Lawson has a wealth of experience, including working as a Health Clinical Intern at Whitman-Walker Health and at Synergy Family Services of Langley Park, Md., as a social work intern. Prior to that she was the manager of grants and social media/contract communications consultant at Safe Shores, The DC Children’s Advocacy Center and as a Development Associate at the New Israel Fund.

She earned her bachelor’s in Journalism from Indiana University in Bloomington, and her master’s of Social Work, Clinical Behavioral Health, at the University of Maryland, Baltimore. She has her license as a LGSW.

Sarah Lawson (Photo courtesy of Lawson)

Congratulations also to Renée Rosenfeld who was recently awarded the 2018 Marc A. Levey Award for Distinguished Service to the Producers Guild of America New Media Council during the PGA’s Produced By Conference at Paramount Studios in Los Angeles.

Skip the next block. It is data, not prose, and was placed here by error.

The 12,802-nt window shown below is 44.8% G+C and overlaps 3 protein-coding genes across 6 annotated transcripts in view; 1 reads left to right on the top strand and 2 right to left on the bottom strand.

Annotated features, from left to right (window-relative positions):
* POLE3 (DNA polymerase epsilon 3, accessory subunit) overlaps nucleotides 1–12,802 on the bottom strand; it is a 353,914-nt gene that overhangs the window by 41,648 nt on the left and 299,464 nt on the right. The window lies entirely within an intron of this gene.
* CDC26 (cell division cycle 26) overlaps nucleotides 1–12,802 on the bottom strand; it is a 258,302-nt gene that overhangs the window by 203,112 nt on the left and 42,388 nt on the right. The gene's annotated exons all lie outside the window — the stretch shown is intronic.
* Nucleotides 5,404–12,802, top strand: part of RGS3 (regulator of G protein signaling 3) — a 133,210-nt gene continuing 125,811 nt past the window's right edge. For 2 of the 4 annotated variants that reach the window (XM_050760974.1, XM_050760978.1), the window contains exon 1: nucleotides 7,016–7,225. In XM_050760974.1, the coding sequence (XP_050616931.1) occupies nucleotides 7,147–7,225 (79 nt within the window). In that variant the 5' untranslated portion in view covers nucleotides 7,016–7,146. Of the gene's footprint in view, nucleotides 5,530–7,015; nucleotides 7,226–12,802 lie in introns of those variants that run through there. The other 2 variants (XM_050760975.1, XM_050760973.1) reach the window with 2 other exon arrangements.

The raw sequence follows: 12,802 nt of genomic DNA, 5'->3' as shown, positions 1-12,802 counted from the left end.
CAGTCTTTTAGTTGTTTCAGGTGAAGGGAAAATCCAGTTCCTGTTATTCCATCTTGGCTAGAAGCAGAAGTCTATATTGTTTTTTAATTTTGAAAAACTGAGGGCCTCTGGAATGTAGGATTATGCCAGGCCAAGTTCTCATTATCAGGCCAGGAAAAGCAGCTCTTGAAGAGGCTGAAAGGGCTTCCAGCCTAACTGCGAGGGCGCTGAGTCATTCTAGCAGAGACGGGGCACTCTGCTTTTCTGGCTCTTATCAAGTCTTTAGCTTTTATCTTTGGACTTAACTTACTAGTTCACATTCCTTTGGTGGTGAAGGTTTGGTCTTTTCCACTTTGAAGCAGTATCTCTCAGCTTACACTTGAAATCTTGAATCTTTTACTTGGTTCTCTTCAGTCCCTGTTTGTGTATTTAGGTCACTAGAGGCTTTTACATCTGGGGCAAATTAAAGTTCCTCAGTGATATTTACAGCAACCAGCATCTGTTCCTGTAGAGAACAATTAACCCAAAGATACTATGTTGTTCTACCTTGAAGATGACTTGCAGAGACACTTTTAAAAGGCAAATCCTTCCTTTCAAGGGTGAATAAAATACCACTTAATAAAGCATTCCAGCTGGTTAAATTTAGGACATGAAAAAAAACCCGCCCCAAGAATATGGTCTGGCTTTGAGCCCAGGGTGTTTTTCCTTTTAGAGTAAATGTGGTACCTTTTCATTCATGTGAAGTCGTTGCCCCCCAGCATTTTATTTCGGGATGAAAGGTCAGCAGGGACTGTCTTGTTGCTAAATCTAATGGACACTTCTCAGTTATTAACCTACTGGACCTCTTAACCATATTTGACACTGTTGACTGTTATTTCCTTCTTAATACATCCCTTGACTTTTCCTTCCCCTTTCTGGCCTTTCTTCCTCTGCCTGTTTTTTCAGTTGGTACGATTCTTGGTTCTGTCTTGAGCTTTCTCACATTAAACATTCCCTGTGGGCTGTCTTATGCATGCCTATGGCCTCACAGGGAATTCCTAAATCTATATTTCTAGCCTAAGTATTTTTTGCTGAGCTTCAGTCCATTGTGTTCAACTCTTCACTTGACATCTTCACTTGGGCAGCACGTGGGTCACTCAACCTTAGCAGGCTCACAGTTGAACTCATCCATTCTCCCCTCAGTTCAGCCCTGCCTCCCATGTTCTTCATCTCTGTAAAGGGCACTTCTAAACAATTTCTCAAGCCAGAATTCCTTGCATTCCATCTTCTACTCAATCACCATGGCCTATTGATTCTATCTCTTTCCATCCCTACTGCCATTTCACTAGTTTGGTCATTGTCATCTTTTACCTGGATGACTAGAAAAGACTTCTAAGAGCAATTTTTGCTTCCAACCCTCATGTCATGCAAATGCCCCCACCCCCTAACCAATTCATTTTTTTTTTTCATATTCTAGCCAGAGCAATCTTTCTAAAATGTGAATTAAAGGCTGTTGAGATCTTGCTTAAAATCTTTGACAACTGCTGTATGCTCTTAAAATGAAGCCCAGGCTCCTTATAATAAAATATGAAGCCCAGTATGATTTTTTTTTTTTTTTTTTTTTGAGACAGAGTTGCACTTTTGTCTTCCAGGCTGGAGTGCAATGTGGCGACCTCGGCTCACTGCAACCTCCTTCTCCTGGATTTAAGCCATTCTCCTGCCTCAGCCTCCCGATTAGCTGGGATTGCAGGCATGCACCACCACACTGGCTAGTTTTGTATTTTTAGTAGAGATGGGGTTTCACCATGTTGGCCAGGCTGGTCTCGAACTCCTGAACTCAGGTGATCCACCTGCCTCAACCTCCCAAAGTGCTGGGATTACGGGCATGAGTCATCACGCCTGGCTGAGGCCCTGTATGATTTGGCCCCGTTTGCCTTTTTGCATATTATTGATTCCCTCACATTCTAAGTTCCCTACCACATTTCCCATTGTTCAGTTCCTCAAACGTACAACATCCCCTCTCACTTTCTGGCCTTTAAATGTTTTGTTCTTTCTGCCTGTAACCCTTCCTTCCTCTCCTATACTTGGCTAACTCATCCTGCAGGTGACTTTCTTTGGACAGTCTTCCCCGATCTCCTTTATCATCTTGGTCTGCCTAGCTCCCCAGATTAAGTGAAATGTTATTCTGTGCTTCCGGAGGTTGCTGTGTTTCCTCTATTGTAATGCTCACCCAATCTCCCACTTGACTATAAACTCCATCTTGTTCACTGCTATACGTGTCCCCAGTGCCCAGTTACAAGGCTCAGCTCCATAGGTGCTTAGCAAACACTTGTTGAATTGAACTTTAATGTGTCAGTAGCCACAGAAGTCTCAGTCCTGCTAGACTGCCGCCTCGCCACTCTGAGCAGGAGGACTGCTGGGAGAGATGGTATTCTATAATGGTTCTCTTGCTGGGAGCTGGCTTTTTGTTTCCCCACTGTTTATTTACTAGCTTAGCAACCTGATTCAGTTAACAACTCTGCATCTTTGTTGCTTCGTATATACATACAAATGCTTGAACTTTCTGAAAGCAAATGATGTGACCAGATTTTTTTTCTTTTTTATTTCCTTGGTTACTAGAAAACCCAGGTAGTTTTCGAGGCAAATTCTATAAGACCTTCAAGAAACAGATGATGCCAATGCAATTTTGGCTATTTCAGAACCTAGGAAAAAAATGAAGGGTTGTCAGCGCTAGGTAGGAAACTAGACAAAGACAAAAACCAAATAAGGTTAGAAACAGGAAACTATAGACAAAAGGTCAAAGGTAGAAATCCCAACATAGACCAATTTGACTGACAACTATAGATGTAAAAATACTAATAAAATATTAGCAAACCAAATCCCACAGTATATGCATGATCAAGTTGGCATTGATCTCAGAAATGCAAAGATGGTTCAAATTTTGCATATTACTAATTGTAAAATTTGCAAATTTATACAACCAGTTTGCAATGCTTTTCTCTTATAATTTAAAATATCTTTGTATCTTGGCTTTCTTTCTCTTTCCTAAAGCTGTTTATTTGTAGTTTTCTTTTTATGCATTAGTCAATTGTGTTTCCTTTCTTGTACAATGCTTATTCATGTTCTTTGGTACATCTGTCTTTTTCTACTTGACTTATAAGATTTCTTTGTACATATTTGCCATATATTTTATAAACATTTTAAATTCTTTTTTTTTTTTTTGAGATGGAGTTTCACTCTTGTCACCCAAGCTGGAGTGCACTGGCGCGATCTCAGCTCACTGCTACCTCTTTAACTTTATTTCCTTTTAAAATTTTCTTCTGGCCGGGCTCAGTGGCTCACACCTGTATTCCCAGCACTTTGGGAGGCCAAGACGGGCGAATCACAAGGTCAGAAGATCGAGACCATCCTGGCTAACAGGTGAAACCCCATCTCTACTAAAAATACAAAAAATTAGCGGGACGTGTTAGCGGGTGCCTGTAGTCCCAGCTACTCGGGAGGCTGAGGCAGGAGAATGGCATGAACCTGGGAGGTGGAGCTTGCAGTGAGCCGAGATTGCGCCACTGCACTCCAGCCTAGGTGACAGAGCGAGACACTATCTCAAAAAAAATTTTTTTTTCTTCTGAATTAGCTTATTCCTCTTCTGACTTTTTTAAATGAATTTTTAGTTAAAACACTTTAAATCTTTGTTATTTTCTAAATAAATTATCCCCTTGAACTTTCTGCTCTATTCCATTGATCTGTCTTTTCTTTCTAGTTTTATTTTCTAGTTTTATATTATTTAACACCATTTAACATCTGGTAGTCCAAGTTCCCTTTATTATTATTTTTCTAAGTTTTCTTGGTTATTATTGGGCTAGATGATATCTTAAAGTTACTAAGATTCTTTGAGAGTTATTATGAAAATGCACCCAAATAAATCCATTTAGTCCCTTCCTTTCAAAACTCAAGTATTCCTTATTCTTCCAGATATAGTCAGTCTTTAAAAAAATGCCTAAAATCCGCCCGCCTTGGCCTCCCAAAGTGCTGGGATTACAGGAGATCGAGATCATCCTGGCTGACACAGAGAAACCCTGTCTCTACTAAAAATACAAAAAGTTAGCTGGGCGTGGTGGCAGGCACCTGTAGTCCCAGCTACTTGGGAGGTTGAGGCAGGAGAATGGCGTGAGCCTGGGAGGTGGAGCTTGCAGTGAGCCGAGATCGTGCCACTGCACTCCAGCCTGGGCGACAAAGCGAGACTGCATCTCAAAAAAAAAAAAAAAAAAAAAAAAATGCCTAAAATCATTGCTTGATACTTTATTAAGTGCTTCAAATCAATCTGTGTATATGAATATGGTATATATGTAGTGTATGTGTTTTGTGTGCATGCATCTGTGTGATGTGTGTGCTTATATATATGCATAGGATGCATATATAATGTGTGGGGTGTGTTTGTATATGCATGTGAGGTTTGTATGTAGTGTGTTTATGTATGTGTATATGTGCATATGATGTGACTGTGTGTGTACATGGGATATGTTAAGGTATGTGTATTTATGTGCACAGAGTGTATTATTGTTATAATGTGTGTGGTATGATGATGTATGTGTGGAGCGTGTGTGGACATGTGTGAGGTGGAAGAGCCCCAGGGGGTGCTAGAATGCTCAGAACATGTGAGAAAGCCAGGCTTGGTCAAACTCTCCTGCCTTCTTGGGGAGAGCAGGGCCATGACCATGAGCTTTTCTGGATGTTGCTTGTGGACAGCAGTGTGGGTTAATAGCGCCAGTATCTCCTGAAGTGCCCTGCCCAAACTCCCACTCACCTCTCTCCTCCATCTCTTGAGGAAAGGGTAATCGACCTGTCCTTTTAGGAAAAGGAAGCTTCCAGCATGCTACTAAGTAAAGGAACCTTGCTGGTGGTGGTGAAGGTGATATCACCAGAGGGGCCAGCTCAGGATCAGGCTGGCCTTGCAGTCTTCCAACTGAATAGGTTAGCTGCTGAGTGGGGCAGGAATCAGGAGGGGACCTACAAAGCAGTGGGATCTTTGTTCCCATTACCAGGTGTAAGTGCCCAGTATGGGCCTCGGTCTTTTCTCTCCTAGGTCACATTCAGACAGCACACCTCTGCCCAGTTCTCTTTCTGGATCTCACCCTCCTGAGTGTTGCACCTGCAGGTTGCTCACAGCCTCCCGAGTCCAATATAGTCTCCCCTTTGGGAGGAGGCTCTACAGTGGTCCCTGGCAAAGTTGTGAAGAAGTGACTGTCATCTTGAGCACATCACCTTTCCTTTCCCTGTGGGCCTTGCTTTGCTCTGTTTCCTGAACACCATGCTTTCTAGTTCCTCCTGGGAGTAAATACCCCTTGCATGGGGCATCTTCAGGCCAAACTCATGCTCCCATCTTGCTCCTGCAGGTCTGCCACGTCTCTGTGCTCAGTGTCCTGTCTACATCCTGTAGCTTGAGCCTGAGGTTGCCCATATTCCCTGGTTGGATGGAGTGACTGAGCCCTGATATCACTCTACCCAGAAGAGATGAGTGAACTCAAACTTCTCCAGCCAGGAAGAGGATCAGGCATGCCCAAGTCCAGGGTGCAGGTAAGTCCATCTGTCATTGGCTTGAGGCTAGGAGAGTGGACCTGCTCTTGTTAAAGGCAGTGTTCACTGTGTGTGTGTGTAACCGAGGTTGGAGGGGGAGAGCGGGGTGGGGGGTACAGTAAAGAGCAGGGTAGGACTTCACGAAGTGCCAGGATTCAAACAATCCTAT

She has more than two decades of experience in entertainment and strategic communications. She guided the strategic creative development and implementation for the first national broadcast PSA campaign for the U.S. Consumer Product Safety Commission, receiving more than 500 million media impressions in less than one year. A native of the District, Rosenfeld returned home to lead the strategy to create and build the AMW Safety Center for America’s Most Wanted, the television show’s brand extension into consumer and family safety. She has developed innovative media, content and communications strategies for the Kellogg Foundation, Phillips Sonicare, Boeing, Justice for Vets, and the Bill Gates led, American Energy Innovation Council, among others.

Prior to creating strategic content, Rosenfeld was a member of the production team for “The West Wing,” “Felicity” and many other theatrical movies and episodic series and worked with JJ Abrams, Aaron Sorkin and Steven Bochco. Having worked with some of the television and movie industry’s most celebrated filmmakers, she brings instinctive perspective and sensibilities to building story and character to create maximum impact.

She has served as Human Services Commissioner for the City of West Hollywood; on the Victory Fund board of directors and co-chair of the Victory Campaign Board; and as National Media adviser for Freedom to Work. She received her bachelor’s in history from Carnegie-Mellon University.